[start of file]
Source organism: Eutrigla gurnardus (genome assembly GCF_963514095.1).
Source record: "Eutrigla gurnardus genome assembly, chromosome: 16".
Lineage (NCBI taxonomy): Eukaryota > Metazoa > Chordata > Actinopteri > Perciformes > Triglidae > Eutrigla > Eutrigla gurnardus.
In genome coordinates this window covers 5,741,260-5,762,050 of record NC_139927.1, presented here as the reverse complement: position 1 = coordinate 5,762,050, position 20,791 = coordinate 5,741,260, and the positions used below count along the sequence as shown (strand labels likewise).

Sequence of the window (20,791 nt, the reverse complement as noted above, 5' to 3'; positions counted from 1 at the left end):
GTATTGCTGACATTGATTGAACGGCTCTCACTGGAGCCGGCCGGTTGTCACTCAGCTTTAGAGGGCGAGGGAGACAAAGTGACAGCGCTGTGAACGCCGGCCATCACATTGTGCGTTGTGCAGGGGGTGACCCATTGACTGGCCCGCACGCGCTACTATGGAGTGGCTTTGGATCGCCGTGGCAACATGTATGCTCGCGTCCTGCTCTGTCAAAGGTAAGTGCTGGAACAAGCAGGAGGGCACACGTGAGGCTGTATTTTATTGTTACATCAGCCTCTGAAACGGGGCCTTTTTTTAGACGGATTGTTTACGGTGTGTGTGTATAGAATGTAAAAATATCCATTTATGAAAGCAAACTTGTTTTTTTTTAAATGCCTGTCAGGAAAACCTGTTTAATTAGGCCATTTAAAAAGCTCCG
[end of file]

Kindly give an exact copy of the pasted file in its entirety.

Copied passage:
Source organism: Eutrigla gurnardus (genome assembly GCF_963514095.1).
Source record: "Eutrigla gurnardus genome assembly, chromosome: 16".
Lineage (NCBI taxonomy): Eukaryota > Metazoa > Chordata > Actinopteri > Perciformes > Triglidae > Eutrigla > Eutrigla gurnardus.
In genome coordinates this window covers 5,741,260-5,762,050 of record NC_139927.1, presented here as the reverse complement: position 1 = coordinate 5,762,050, position 20,791 = coordinate 5,741,260, and the positions used below count along the sequence as shown (strand labels likewise).

Sequence of the window (20,791 nt, the reverse complement as noted above, 5' to 3'; positions counted from 1 at the left end):
GTATTGCTGACATTGATTGAACGGCTCTCACTGGAGCCGGCCGGTTGTCACTCAGCTTTAGAGGGCGAGGGAGACAAAGTGACAGCGCTGTGAACGCCGGCCATCACATTGTGCGTTGTGCAGGGGGTGACCCATTGACTGGCCCGCACGCGCTACTATGGAGTGGCTTTGGATCGCCGTGGCAACATGTATGCTCGCGTCCTGCTCTGTCAAAGGTAAGTGCTGGAACAAGCAGGAGGGCACACGTGAGGCTGTATTTTATTGTTACATCAGCCTCTGAAACGGGGCCTTTTTTTAGACGGATTGTTTACGGTGTGTGTGTATAGAATGTAAAAATATCCATTTATGAAAGCAAACTTGTTTTTTTTTAAATGCCTGTCAGGAAAACCTGTTTAATTAGGCCATTTAAAAAGCTCCG